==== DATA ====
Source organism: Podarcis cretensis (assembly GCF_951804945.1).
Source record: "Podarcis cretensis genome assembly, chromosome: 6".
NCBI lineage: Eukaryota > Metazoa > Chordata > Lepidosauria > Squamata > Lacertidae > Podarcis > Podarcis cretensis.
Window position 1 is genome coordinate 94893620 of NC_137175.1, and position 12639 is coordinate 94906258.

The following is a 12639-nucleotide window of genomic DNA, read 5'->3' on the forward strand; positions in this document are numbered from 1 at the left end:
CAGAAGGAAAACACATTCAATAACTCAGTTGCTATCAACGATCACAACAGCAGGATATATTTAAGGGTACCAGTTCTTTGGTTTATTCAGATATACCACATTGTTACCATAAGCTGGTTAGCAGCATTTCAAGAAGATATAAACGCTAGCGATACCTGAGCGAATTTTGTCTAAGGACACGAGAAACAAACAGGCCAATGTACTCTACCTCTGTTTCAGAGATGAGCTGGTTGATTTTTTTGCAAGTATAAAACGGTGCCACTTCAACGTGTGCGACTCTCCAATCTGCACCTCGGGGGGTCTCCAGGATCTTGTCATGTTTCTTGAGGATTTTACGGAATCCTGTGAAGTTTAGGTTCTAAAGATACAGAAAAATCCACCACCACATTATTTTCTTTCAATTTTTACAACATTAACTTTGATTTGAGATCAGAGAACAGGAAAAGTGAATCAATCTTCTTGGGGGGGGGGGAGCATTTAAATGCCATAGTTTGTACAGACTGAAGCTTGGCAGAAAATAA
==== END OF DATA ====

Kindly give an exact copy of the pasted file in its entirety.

Source organism: Podarcis cretensis (assembly GCF_951804945.1).
Source record: "Podarcis cretensis genome assembly, chromosome: 6".
NCBI lineage: Eukaryota > Metazoa > Chordata > Lepidosauria > Squamata > Lacertidae > Podarcis > Podarcis cretensis.
Window position 1 is genome coordinate 94893620 of NC_137175.1, and position 12639 is coordinate 94906258.

The following is a 12639-nucleotide window of genomic DNA, read 5'->3' on the forward strand; positions in this document are numbered from 1 at the left end:
CAGAAGGAAAACACATTCAATAACTCAGTTGCTATCAACGATCACAACAGCAGGATATATTTAAGGGTACCAGTTCTTTGGTTTATTCAGATATACCACATTGTTACCATAAGCTGGTTAGCAGCATTTCAAGAAGATATAAACGCTAGCGATACCTGAGCGAATTTTGTCTAAGGACACGAGAAACAAACAGGCCAATGTACTCTACCTCTGTTTCAGAGATGAGCTGGTTGATTTTTTTGCAAGTATAAAACGGTGCCACTTCAACGTGTGCGACTCTCCAATCTGCACCTCGGGGGGTCTCCAGGATCTTGTCATGTTTCTTGAGGATTTTACGGAATCCTGTGAAGTTTAGGTTCTAAAGATACAGAAAAATCCACCACCACATTATTTTCTTTCAATTTTTACAACATTAACTTTGATTTGAGATCAGAGAACAGGAAAAGTGAATCAATCTTCTTGGGGGGGGGGGAGCATTTAAATGCCATAGTTTGTACAGACTGAAGCTTGGCAGAAAATAA